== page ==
Is water sampling needed in my treatment plan?

Water sampling is extremely important and is a necessity to ensure the water being used in your facility is safe.

Sampling is not only required for the drinking water supply, but is needed in closed systems and other equipment on site to protect the equipment. Frequent water sampling also notifies you of any changes over time and can provide an early alert of a much bigger issue in your supply because the quality of a water source may change over time but can go unnoticed as the water may look, smell, and taste the same.

Regular sampling is important to:

  • Identify existing problems
  • Ensure water is suitable for the intended use, especially if used for drinking by humans and animals
  • Track changes over time
  • Determine the effectiveness of a treatment system

Routine sampling helps to safeguard the health and well-being of building occupants, tenants, and visitors to any facility.

Types of microbiological testing


Water samples are tested to make sure the drinking water is free from illness-causing bacteria. These tests look at the number of bacteria which are present, and liable to grow. This is the Total Viable Count, or TVC. The water is tested at both 22°C and 37 °C. The lower temperature shows the levels of bacteria which can grow at average room temperature. The higher temperature is equivalent to human body heat and will detect bacteria such as coliforms which can grow at body temperature. If E. coli is found in a drinking water sample, or other similar bacteria, this indicates faecal contamination in the water, and that it’s not safe for drinking.


Many companies carry out one set of water tests at a temperature of 30°C to detect both pathogenic and environmental bacteria. This general measure of water quality will also provide a TVC number. A low result means a low level of bacteria in the water. Higher results in the region of 10,000 colony forming units (CFUs) per millilitre of water is a sign that there may be an issue with biofilm contamination.


The Health and Safety Executive in the ACOP L8 and HSG274 documents set out clear protocols for the testing and detection of Legionella in water systems. Under certain circumstances, for example if a business has cooling towers or spa pools, there’s a legal requirement to take water samples from these to test for the presence of Legionella bacteria.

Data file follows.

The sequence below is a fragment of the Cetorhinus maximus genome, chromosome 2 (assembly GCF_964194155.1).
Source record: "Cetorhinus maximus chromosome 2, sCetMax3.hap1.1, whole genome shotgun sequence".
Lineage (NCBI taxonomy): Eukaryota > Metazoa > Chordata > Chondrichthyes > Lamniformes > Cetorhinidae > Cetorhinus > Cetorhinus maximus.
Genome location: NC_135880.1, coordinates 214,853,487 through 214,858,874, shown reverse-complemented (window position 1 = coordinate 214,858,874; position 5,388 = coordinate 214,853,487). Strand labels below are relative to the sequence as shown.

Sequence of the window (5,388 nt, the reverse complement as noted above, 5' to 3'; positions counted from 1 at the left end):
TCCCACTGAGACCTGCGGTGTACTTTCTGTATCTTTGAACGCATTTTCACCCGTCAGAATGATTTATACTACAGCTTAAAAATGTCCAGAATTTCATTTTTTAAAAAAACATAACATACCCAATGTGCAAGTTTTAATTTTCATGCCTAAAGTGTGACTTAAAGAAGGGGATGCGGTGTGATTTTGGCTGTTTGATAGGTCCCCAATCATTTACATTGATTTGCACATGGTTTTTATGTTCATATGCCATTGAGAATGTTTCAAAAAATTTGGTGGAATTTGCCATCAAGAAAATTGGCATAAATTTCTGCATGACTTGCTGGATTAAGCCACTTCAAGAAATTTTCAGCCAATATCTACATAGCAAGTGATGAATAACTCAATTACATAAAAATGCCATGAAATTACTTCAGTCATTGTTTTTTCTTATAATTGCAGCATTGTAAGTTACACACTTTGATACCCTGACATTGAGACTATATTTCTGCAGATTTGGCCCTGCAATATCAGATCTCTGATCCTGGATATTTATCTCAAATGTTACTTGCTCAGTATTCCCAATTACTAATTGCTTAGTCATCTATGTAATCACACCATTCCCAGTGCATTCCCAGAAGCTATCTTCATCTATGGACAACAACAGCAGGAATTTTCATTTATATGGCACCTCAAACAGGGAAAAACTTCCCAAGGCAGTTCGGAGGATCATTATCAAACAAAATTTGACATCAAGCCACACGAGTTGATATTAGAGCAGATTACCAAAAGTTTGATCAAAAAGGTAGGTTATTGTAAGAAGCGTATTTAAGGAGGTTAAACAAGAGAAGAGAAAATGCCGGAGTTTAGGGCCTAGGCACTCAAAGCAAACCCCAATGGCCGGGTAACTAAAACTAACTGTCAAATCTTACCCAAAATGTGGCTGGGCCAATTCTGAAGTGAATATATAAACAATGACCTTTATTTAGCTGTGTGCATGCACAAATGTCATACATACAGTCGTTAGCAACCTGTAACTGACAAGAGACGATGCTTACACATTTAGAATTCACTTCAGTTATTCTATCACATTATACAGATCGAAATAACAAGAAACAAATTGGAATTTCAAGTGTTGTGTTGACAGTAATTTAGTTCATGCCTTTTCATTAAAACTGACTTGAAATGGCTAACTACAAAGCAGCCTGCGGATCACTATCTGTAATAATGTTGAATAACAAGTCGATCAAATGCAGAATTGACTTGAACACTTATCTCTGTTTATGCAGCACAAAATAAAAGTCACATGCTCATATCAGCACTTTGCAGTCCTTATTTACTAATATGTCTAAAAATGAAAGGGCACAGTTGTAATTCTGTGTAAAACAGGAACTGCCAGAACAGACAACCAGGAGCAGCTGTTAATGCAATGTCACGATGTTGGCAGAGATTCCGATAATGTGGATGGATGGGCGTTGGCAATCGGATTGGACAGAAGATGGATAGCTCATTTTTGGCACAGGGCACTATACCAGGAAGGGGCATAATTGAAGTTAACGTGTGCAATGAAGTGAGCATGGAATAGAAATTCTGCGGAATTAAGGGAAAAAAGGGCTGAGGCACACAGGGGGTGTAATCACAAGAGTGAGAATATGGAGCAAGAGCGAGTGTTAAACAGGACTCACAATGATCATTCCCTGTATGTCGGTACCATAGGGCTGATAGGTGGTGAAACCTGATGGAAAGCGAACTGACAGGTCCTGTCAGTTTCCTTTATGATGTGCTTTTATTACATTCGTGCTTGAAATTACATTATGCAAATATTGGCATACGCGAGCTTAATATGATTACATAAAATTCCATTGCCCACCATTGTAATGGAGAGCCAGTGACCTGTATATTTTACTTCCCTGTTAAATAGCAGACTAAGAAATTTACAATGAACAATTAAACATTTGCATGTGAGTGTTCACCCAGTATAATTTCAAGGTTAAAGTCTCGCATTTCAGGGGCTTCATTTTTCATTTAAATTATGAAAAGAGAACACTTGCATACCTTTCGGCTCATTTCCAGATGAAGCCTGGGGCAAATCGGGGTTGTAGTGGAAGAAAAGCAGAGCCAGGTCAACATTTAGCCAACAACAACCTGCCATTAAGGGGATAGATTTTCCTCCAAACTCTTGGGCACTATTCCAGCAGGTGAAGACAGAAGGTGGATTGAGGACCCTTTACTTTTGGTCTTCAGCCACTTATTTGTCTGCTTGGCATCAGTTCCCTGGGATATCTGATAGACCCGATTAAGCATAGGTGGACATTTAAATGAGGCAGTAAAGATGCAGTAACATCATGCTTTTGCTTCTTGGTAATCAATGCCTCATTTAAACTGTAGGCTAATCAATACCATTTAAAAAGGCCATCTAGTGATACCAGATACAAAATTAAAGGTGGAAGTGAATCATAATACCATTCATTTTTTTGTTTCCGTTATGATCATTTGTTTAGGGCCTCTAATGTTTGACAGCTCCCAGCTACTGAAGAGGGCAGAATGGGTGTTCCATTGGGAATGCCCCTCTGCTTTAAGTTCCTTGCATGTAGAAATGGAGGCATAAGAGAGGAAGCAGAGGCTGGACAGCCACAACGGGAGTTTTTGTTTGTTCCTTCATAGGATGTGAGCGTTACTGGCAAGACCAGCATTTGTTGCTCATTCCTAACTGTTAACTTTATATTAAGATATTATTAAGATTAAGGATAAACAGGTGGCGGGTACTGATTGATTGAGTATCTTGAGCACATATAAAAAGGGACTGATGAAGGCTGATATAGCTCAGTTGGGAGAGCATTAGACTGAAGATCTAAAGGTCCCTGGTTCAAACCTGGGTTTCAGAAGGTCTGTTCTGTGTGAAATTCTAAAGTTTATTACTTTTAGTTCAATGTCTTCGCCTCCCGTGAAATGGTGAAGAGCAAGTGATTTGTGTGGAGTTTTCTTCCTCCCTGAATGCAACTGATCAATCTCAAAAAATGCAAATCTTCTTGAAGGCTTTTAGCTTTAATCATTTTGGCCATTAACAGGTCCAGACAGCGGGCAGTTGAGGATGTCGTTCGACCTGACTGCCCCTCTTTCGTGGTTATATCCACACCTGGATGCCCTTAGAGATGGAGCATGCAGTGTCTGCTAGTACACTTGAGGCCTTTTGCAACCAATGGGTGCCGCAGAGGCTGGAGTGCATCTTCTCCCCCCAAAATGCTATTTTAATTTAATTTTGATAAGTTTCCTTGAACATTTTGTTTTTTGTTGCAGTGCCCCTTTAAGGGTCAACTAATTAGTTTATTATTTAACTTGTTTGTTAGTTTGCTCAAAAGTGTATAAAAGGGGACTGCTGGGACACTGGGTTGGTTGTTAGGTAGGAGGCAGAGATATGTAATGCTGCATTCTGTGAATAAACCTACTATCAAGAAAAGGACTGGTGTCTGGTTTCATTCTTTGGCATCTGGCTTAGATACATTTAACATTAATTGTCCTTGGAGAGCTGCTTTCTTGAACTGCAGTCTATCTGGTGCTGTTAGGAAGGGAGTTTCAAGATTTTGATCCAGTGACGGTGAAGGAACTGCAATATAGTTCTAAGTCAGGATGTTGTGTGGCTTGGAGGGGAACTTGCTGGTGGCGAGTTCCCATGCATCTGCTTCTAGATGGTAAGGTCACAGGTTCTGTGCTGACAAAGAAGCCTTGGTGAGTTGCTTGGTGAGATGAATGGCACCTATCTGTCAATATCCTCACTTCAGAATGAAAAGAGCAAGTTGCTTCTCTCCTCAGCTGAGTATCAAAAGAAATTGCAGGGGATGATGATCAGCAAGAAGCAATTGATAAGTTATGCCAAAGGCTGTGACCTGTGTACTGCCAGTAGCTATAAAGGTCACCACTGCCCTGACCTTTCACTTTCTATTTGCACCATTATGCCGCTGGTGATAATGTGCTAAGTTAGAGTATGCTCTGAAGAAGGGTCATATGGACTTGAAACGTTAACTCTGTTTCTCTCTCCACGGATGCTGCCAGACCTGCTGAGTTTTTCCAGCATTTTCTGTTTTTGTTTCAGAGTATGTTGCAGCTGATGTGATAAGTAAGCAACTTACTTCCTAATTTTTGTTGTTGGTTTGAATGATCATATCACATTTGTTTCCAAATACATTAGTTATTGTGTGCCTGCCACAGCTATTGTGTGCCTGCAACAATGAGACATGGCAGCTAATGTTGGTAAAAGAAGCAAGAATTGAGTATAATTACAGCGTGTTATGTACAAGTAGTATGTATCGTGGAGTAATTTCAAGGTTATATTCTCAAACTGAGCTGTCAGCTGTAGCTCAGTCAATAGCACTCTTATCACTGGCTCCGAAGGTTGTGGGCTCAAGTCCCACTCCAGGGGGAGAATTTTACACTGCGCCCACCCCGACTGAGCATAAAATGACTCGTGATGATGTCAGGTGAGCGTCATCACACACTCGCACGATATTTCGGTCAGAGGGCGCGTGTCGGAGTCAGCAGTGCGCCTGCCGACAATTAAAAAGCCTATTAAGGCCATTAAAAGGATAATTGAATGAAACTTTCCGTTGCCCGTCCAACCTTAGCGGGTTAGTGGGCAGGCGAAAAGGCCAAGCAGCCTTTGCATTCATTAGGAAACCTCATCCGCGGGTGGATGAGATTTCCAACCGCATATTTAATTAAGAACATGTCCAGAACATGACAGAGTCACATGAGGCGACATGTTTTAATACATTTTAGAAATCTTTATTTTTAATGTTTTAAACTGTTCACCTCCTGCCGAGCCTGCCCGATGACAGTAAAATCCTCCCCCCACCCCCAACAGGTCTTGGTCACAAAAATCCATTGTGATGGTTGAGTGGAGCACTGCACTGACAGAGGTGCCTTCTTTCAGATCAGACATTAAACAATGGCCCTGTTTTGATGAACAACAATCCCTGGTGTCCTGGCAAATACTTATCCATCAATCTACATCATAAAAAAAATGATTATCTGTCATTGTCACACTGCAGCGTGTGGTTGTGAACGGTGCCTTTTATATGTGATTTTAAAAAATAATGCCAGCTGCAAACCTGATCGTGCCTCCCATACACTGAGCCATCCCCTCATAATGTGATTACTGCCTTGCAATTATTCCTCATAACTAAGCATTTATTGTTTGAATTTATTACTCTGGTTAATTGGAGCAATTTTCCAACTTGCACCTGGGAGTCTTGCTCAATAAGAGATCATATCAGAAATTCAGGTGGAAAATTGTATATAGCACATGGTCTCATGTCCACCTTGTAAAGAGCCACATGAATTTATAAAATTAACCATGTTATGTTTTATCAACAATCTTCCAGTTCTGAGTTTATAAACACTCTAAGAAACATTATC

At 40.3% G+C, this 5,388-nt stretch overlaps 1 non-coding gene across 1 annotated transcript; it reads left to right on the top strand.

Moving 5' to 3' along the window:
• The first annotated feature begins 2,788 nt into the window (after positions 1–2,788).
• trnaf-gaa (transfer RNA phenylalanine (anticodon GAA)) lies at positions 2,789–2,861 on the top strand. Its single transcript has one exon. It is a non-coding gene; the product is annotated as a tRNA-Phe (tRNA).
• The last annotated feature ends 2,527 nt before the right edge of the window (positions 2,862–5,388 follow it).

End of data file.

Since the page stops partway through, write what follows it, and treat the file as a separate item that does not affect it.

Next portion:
What Bacteria can be present?

Bacteria are microscopic organisms that can survive in many different environments. Several species of Bacteria are pathogenic, meaning they can cause infection, disease, or illness in other living things. They can also be parasitic, meaning they live off other living things, but can cause illness in the process.

They usually enter the water supply when the source water becomes contaminated. Some of the bacteria which can be found include:

  • Legionella

One of the most dangerous bacteria that can form ion your water supply. Legionella bacteria can grow at an unprecedented rate in the correct conditions and can cause a serious, potentially fatal illness known as Legionnaires’ disease. Contaminated building water systems are responsible for most Legionnaires’ outbreaks.

  • E – Coli

This is a coliform bacteria, however it does not live for very long in water BUT it can be an indication of recent contamination. The E. coli species found in water are generally harmless bacteria but are used as an indication of the possibility of other similar bacteria being present which may cause problems.

  • Cloriforms

These are a group of environmental bacteria that have originated from the intestines of animals. They tend to grow in the environment and are known as indicator organisms, i.e. they are used as a guideline of possible contamination. In the majority of cases where coliforms are picked up in water samples taken from a tap, the cause is that the tap needs cleaning.

Collecting water samples

The main consideration when collecting drinking water samples is to ensure that there’s no way of contamination getting into the sample bottle, and people in charge of collecting the water will require clear guidance or even proper training where circumstances dictate.

  • Firstly, carefully take the lid off the special sample bottle as late as possible, take the water sample, and replace the lid straight away.
  • Lids should not be put down on any surfaces as the sample is taken as this could lead to cross-contamination.
  • Water sample bottles are sterile and contain a special chemical to neutralise any chlorine which has been put into the mains water by your supply company.
  • Once the samples have been collected you should label each bottle clearly with when and where the sample was taken before placing them into a cool box to take back to the water testing laboratory.
  • It’s important to remember that samples from hot water outlets should be stored separately from cold water samples.

Make sure your water supply is safe

Water, whether for a public municipality, water facility or business/home, must be tested regularly to make sure it is safe and free of potential health/environmental risks.

At Aquachem we have a team of specialists with over 40 years’ technical experience in the water treatment industry, including a Microbiologist, who can help you assess what type of testing you require and carry out the water sampling. After these are sent to the lab and the results are back we can advise of a tailored treatment plan and action same.